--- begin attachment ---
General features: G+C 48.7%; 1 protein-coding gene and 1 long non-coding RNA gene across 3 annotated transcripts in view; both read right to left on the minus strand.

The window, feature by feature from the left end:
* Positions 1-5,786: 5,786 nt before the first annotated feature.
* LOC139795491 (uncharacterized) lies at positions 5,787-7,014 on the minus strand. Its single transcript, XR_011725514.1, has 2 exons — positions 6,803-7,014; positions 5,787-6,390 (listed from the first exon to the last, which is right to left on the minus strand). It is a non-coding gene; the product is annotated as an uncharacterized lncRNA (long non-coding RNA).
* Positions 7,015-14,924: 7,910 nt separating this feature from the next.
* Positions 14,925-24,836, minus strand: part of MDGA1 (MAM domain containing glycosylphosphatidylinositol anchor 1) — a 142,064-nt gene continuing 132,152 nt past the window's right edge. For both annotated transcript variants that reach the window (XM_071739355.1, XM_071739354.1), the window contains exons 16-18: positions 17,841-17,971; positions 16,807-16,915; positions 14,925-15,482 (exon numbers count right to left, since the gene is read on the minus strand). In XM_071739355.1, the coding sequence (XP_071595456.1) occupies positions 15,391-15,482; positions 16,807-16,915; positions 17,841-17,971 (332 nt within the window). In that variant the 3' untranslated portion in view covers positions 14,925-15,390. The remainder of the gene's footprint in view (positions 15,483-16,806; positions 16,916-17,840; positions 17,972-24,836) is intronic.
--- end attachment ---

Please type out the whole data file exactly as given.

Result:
General features: G+C 48.7%; 1 protein-coding gene and 1 long non-coding RNA gene across 3 annotated transcripts in view; both read right to left on the minus strand.

The window, feature by feature from the left end:
* Positions 1-5,786: 5,786 nt before the first annotated feature.
* LOC139795491 (uncharacterized) lies at positions 5,787-7,014 on the minus strand. Its single transcript, XR_011725514.1, has 2 exons — positions 6,803-7,014; positions 5,787-6,390 (listed from the first exon to the last, which is right to left on the minus strand). It is a non-coding gene; the product is annotated as an uncharacterized lncRNA (long non-coding RNA).
* Positions 7,015-14,924: 7,910 nt separating this feature from the next.
* Positions 14,925-24,836, minus strand: part of MDGA1 (MAM domain containing glycosylphosphatidylinositol anchor 1) — a 142,064-nt gene continuing 132,152 nt past the window's right edge. For both annotated transcript variants that reach the window (XM_071739355.1, XM_071739354.1), the window contains exons 16-18: positions 17,841-17,971; positions 16,807-16,915; positions 14,925-15,482 (exon numbers count right to left, since the gene is read on the minus strand). In XM_071739355.1, the coding sequence (XP_071595456.1) occupies positions 15,391-15,482; positions 16,807-16,915; positions 17,841-17,971 (332 nt within the window). In that variant the 3' untranslated portion in view covers positions 14,925-15,390. The remainder of the gene's footprint in view (positions 15,483-16,806; positions 16,916-17,840; positions 17,972-24,836) is intronic.